Hrómundar saga Gripssonar
Hrómundar saga Gripssonar or The Saga of Hromund Gripsson is a legendary saga from Iceland. The original version has been lost, but its content has been preserved in the rímur of Hrómundr Gripsson, known as Griplur, which were probably composed in the first half of the 14th century, but appeared in print in 1896 in Fernir forníslenzkar rímnaflokkar, edited by Finnur Jónsson. These rímur were the basis for the not very appreciated Hrómunds saga which is found in the 17th-century MS of the Arnamagnæan Manuscript Collection, AM 587b 4°, as well as thirty-eight known later manuscripts. The saga as we now have it contains a number of narrative discrepancies, which are probably the result of the scribe working from a partly illegible manuscript of the rímur.
According to Þorgils saga ok Hafliða, a saga included in the great compilation Sturlunga saga, the original version was composed by the farmer Hrólfr of Skálmarnes and was recited by him at a wedding at Reykjahólar in 1119:
Hrólfr frá Skálmarnesi sagði sögu frá Hröngviði víkíngi ok frá Óláfi Liðsmannakonungi ok haugbroti Þráins berserks ok Hrómundi Gripssyni—ok margar vísur með. En þessari sögu var skemmt Sverri konungi, ok kallaði hann slíkar lygisögur skemmtiligstar. Ok þó kunna menn at telja ættir sínar til Hrómundar Gripssonar. Þessa sögu hafði Hrólfr sjálfr saman setta.
Hrolf of Skalmarnes told a saga about Hrongvid the Viking and about Olaf King of Warriors, and breaking into Thrain’s burial mound, and Hromund Gripsson—and many verses along with it. King Sverrir found this saga amusing, and he called such “lying sagas” the most entertaining. And yet men are able to reckon their ancestry from Hromund Gripsson. Hrolf himself had put this saga together.
The saga that we now have is about Hrómundr serving king Óláf King of Warriors (Óláfr Liðsmannakonung) and Hrómund's battles with the berserker Hröngvið, as well as the undead witch-king Þráinn, a draugr (he was a former king of Gaul, Valland). Þráinn had killed 420 men, including the Swedish king Semingr, with his enchanted sword Mistletoe (Mistilteinn.) Hrómund grapples with Þráinn and wins, burns his body and takes Mistletoe. This first section of the saga corresponds with the saga described in Þorgils saga ok Hafliða. It's been questioned whether Þorgils saga could have reported such details accurately over a century after the fact, but even if no such saga was told in 1119, the basic tale must have been familiar by the mid-13th century, when Þorgils saga ok Hafliða itself was written.
Soon afterwards, Hrómundr is slandered to King Olaf and forced to leave his service, but he returns to fight the two kings of Sweden, both named Haldingr or Haddingr, who have invaded Olaf's realm. With them is their champion Helgi Haddingjaskati (Hröngvið's brother) who is aided in battle by his lover Kára's magic. During the battle, she flies overhead in the shape of a swan, and she is probably based on the Valkyrie Kára. Her magical singing causes Helgi's enemies to forget to defend themselves, and Helgi is able to kill all eight of Hrómundr's brothers. When Hrómundr arrives, Helgi accidentally cuts off the swan's leg as he swings his sword, and is no longer protected by Kára's magic. Hrómundr kills Helgi but is severely wounded. His rival at Olaf's court, Vali, gets Mistletoe away from him before Hrómundr kills him as well. After recuperating and finding Mistletoe again, Hrómund slays the last Swedish king Haldingr.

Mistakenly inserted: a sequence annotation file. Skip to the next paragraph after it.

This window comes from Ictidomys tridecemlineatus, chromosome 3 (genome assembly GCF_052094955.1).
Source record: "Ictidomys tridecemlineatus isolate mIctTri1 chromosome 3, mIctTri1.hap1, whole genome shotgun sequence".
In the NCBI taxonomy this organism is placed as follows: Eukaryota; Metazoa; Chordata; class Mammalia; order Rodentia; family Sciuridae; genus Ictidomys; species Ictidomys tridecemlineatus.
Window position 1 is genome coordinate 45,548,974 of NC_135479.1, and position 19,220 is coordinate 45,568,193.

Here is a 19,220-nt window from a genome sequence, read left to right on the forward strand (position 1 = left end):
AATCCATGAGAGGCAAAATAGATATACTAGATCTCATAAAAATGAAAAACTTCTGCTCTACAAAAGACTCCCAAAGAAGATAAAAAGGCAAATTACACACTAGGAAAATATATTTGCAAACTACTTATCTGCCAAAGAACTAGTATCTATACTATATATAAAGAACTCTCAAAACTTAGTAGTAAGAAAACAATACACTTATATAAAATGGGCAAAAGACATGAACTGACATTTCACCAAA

This section of the saga reflects parts of the lost Káruljóð which is mentioned in the prose section of Helgakviða Hundingsbana II. This section says that Helgi Hundingsbane and his lover, the Valkyrie Sigrún are reborn as Helgi Haddingjaskati and Kára. It also reflects others of the "Helgi lays" preserved in the Poetic Edda; an episode in which Hrómundr is searched for by a malicious counsellor named Blindr, but is concealed by being dressed as a female servant grinding grain, is very close to an escapade of Helgi in Helgakviða Hundingsbana II.
It is probably not a historic account of real events since it was remarked by king Sverre of Norway, who heard it, that it was an amusing "lying tale" (lygisaga). Nonetheless, according to Landnámabók, Hrómundr Gripsson was the paternal great-grandfather of Ingolfr Arnarson, the first settler in Iceland. This means that he would have lived in Norway in the first half of the 8th century, and it's not impossible that stories about an ancestor who did exist were handed down by his Icelandic descendants (probably becoming increasingly embellished as time passed).
Hrómundr has been connected to Swedish legends of Ramunder hin Onde (Hrómundr the Evil). In these traditions he was a wild and evil Viking who founded the estate of Ramundeboda in the forest of Tiveden, Sweden. His daughter Skaga constructed the Skaga stave church.
- Driscoll, Matthew; Hufnagel, Silvia. "Stories for All Time: The Icelandic Fornaldarsögur". Nordisk Forskningsinstitut, University of Copenhagen. Retrieved 13 November 2014.
- Brown, Ursula (1947). "The Saga of Hrómund Gripsson and Þorgilssaga". Saga-Book of the Viking Society. 13: 51–77.
- Jónsson, Guðni (1954). Sturlunga saga. Reykjavík: Íslendingasagnaútgáfan.
- Jesch, Judith (1984). "Hrómundr Gripsson revisited". Skandinavistik. 14: 89–105.
- The original text in Old Norse
- Another edition of the Norse text, at the Heimskringla site
- A translation in English by Gavin Chappell with facing Old Norse text
- An article on this saga in Nordisk familjebok
- Bachman, W. Bryant; Erlingsson, Guðmundur (1993). Six Old Icelandic Sagas. Lanham, Md.: University Press of America. ISBN 978-0819191564.
- Waggoner, Ben (2014). Six Sagas of Adventure. New Haven: The Troth. ISBN 978-1941136041.
- Chadwick, Nora Kershaw (1921). Stories and Ballads of the Far Past. Cambridge: Cambridge University Press. pp. 58–78. Retrieved 13 November 2014.